Previously, scientists had only found relics from two dynasties at Thang Long Royal Citadel, but this year they had a major breakthrough when they were able to identify objects from several more dynasties at the historical site.
Archaeologists announced the news yesterday in Ha Noi while reviewing excavations from 2014.
Scientists have found architectural traces of the Ly (1009-1225), Tran (1225-1400), Le (1428-1527) and Nguyen (1802-1945) dynasties.
Vestiges of Later Le Dynasty were also discovered. Le dynasty began in 1428, with the coronation of Le Loi after he drove the Chinese Ming army from the country.
“These discoveries show the great multifaceted value of the Thang Long Royal Citadel relics,” said Tong Trung Tin, director of Viet Nam Archaeology Institute. “They also prove the variety, uniqueness and profoundness of the artefacts.
“Now we have an overview of architectural research at the royal citadel. We have found traces of the building’s foundation and tiled court yard from the Ly dynasty. Many scientists believe the courtyard was used for royal meetings.”
Archaeologists unearthed a large water drainage system in 2012, paved with red bricks and lined with wooden poles. They thought it originated in the Tran dynasty, but evidence collected recently has shown it was actually made during the Ly dynasty.
The Thang Long Royal Citadel relics require further excavation, and archaeologists need more money and researchers so they can widen the excavation area and explore further, Tin said.
“During 2014, we excavated an area of about 1,000sq.m,” he said. “If we maintain our speed, we may need another century to uncover the whole citadel.”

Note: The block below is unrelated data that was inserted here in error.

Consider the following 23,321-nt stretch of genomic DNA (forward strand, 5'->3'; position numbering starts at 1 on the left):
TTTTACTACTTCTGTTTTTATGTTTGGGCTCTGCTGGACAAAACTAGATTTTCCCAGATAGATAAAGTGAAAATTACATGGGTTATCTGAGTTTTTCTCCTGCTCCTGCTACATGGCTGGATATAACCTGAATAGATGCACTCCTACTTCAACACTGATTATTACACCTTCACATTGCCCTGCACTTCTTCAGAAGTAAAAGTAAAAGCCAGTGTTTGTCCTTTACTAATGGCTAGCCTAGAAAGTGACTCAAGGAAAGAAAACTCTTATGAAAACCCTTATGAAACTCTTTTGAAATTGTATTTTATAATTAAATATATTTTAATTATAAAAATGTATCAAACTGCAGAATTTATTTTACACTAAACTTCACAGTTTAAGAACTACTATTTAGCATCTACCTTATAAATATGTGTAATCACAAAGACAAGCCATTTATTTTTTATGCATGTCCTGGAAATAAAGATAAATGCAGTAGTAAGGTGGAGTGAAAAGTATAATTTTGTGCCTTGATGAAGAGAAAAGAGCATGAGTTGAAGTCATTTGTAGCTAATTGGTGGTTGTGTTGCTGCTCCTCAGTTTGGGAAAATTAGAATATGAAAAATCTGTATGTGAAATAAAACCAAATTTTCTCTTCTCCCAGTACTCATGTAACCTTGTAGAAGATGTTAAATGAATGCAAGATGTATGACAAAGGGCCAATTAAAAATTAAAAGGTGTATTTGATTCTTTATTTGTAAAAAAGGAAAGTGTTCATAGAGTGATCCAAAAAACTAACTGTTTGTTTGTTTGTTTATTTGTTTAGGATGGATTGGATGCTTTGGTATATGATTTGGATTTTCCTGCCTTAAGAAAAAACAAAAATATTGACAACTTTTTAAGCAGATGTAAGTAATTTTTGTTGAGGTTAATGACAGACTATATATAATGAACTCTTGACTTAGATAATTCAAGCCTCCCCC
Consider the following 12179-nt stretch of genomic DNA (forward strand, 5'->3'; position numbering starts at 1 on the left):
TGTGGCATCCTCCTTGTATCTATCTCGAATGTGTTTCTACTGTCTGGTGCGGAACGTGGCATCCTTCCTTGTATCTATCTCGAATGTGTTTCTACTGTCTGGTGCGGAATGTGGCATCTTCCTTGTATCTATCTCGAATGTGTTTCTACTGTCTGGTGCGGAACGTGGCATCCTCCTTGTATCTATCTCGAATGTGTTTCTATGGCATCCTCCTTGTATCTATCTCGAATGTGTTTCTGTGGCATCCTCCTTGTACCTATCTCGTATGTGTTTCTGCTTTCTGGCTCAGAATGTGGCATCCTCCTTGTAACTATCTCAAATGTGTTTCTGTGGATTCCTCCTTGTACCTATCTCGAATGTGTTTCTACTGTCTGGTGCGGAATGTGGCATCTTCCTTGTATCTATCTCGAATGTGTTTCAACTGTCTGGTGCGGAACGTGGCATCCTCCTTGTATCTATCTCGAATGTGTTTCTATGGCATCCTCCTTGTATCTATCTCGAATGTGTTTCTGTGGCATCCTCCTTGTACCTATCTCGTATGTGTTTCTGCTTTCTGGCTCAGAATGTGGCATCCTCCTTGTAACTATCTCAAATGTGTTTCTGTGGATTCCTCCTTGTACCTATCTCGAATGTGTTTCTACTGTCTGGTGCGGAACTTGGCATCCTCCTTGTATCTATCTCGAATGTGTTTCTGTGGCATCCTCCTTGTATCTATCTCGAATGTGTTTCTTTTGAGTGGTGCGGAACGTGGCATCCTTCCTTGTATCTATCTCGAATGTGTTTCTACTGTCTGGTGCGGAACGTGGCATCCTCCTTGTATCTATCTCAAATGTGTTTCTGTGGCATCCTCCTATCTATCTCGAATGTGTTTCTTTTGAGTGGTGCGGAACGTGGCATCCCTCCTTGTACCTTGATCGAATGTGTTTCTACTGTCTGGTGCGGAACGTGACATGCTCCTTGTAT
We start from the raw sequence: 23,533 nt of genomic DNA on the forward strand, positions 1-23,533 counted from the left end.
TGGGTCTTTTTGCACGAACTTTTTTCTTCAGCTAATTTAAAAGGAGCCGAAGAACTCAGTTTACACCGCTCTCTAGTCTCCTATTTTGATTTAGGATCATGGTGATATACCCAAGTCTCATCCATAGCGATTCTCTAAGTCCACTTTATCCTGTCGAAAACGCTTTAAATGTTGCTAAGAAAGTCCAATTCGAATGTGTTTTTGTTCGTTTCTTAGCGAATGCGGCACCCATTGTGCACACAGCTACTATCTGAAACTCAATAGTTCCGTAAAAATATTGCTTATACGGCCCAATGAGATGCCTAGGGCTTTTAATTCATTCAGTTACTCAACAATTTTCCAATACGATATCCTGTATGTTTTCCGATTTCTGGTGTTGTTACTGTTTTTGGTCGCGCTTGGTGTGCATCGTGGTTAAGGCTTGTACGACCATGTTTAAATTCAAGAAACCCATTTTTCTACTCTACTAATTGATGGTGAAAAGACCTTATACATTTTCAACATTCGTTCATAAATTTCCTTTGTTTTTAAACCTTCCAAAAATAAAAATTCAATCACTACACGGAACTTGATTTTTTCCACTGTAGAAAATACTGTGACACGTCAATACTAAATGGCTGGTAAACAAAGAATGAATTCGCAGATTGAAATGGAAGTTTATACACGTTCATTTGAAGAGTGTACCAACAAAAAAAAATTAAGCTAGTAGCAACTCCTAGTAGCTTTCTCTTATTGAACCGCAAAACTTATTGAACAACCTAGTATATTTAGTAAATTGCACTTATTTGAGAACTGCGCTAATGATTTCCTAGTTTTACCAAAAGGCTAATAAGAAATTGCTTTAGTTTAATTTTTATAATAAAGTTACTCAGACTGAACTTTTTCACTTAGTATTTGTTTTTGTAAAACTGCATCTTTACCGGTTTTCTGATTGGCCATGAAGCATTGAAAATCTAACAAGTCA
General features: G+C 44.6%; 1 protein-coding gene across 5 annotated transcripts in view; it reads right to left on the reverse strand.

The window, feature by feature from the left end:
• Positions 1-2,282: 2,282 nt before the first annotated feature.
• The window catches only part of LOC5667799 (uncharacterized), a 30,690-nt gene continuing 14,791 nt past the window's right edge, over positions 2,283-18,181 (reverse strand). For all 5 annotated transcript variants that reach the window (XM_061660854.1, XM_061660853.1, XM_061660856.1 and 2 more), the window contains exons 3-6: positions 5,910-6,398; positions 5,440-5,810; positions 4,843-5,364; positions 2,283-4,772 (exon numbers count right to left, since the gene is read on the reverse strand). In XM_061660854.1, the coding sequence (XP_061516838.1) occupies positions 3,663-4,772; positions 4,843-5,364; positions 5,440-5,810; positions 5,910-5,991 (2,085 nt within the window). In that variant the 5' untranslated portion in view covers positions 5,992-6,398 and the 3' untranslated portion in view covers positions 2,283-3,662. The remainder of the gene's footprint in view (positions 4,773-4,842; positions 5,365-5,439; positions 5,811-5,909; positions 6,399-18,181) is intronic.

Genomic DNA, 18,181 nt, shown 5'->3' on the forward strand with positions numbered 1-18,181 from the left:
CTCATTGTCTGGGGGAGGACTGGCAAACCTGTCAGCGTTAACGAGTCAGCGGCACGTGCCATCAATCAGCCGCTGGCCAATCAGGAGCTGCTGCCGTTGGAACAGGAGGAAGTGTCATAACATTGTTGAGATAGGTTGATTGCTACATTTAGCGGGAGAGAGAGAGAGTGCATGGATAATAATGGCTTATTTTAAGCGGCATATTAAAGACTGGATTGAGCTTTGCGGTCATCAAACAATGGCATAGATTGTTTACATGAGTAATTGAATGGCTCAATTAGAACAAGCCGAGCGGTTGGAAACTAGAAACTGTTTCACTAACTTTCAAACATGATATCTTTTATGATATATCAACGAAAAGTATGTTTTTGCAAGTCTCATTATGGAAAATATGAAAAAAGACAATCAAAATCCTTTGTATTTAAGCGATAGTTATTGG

History professor Phan Huy Le said that now archaeologists can recognise the difference between architecture made during different periods in Vietnamese history.
He also said Viet Nam must work to preserve the archaeological sites and artefacts.
“Thang Long Royal Citadel is a very complicated site, with many cultural layers from many periods,” he said. “That’s why specialists and cultural managers should be careful when digging in the heritage site.”
Historian Nguyen Thi Lien said archaeologists should be respectful, and follow specific methods to safeguard the buildings while excavating under them.
“It’s regretful if we damage an old house or Opera House to dig out what’s beneath them,” she said. “We have to find a way to continue archaeological research but still preserve the constructions above.”
Kinh Thien Palace sits in the centre of Thang Long Citadel. Built in 1428, it is believed it was the most important building and hosted many royal ceremonies.
The citadel was built in the 11th century during the Ly dynasty, to mark the independence of Dai Viet, the former name. The central sector of the imperial citadel was listed in UNESCO’s World Heritage Site on July 31, 2010.